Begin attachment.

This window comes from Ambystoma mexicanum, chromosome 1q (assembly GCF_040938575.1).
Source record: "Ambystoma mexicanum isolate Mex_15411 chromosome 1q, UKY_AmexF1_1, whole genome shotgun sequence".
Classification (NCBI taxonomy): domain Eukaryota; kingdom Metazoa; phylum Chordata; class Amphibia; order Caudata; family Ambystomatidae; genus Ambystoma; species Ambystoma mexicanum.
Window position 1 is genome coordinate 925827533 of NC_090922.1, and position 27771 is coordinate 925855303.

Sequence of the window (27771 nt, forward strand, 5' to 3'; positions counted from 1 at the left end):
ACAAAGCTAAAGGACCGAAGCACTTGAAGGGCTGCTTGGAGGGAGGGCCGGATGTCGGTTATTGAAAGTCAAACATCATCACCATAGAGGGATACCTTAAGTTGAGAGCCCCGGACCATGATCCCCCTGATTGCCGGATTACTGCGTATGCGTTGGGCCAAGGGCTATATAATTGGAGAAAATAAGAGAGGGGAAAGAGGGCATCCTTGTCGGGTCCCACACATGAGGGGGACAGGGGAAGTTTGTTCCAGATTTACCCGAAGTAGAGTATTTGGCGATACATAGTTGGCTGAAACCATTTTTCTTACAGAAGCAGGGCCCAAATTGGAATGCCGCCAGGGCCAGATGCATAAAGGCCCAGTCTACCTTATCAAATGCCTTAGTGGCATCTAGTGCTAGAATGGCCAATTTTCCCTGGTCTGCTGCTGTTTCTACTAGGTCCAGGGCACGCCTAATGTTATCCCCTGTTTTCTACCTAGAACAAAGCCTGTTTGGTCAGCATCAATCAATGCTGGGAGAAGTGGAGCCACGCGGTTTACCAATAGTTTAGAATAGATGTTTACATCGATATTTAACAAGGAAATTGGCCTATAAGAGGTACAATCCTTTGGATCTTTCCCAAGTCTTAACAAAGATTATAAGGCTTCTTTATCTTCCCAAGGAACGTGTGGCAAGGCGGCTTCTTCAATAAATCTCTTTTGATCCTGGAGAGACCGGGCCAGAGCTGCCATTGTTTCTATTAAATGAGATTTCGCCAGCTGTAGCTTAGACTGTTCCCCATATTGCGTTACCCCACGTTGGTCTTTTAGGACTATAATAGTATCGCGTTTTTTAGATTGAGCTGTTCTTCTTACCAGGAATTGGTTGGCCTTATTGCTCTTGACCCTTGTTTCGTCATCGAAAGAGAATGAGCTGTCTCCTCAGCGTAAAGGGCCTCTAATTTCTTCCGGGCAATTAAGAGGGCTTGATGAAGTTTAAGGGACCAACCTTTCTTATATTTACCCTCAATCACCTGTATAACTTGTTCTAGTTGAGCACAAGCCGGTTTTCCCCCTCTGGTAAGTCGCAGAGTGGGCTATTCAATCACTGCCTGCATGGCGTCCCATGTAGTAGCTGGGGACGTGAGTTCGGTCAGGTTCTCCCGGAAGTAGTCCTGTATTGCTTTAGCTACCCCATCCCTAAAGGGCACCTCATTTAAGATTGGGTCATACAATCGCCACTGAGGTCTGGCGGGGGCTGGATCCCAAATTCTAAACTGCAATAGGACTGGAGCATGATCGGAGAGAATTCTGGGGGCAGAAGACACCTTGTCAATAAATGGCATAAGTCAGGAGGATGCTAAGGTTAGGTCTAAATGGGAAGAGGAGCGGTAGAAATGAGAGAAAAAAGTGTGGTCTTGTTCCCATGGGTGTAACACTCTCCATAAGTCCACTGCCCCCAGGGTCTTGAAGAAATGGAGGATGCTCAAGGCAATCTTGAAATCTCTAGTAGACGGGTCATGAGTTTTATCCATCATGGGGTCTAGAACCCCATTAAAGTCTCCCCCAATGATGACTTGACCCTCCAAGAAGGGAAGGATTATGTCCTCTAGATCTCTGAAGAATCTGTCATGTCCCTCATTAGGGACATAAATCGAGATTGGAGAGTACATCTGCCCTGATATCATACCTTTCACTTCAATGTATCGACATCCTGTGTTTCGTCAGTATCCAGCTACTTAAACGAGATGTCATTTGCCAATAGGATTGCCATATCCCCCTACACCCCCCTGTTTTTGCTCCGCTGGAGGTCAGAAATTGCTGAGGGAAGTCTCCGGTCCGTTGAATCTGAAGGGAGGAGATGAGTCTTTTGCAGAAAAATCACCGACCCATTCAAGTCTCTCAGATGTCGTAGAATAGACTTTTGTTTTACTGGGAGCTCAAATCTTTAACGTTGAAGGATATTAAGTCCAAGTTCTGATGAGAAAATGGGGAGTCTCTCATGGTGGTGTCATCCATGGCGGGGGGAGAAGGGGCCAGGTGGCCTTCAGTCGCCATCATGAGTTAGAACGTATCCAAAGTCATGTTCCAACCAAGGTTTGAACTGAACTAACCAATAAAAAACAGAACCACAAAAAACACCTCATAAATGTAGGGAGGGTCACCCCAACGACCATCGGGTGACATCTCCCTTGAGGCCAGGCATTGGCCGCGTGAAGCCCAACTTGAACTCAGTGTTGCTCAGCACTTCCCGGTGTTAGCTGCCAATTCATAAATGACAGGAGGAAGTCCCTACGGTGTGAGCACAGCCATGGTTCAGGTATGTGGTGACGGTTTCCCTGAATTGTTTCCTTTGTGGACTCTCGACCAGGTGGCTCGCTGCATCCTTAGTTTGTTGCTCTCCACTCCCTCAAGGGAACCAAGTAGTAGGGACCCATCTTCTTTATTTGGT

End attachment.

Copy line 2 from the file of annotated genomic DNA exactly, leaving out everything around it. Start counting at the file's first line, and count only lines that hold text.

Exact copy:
Source record: "Ambystoma mexicanum isolate Mex_15411 chromosome 1q, UKY_AmexF1_1, whole genome shotgun sequence".